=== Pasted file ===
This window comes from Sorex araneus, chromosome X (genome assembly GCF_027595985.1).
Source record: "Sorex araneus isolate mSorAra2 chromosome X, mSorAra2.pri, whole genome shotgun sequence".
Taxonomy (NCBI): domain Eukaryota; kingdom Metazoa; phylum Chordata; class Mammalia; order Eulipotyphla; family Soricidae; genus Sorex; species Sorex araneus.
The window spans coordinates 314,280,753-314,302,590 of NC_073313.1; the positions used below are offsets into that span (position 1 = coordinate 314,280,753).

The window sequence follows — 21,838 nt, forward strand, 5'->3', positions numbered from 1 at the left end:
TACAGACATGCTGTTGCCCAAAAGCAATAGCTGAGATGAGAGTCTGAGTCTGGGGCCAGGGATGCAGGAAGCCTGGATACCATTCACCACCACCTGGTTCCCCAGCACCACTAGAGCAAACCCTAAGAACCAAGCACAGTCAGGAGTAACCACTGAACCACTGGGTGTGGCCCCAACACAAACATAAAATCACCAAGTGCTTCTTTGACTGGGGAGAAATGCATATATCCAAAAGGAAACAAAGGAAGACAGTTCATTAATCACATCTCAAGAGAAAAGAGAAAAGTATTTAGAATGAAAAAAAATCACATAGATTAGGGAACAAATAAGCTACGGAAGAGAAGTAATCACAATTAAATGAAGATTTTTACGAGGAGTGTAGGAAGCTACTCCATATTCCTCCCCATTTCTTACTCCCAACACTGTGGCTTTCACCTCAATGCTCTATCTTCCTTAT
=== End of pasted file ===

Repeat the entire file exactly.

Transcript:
This window comes from Sorex araneus, chromosome X (genome assembly GCF_027595985.1).
Source record: "Sorex araneus isolate mSorAra2 chromosome X, mSorAra2.pri, whole genome shotgun sequence".
Taxonomy (NCBI): domain Eukaryota; kingdom Metazoa; phylum Chordata; class Mammalia; order Eulipotyphla; family Soricidae; genus Sorex; species Sorex araneus.
The window spans coordinates 314,280,753-314,302,590 of NC_073313.1; the positions used below are offsets into that span (position 1 = coordinate 314,280,753).

The window sequence follows — 21,838 nt, forward strand, 5'->3', positions numbered from 1 at the left end:
TACAGACATGCTGTTGCCCAAAAGCAATAGCTGAGATGAGAGTCTGAGTCTGGGGCCAGGGATGCAGGAAGCCTGGATACCATTCACCACCACCTGGTTCCCCAGCACCACTAGAGCAAACCCTAAGAACCAAGCACAGTCAGGAGTAACCACTGAACCACTGGGTGTGGCCCCAACACAAACATAAAATCACCAAGTGCTTCTTTGACTGGGGAGAAATGCATATATCCAAAAGGAAACAAAGGAAGACAGTTCATTAATCACATCTCAAGAGAAAAGAGAAAAGTATTTAGAATGAAAAAAAATCACATAGATTAGGGAACAAATAAGCTACGGAAGAGAAGTAATCACAATTAAATGAAGATTTTTACGAGGAGTGTAGGAAGCTACTCCATATTCCTCCCCATTTCTTACTCCCAACACTGTGGCTTTCACCTCAATGCTCTATCTTCCTTAT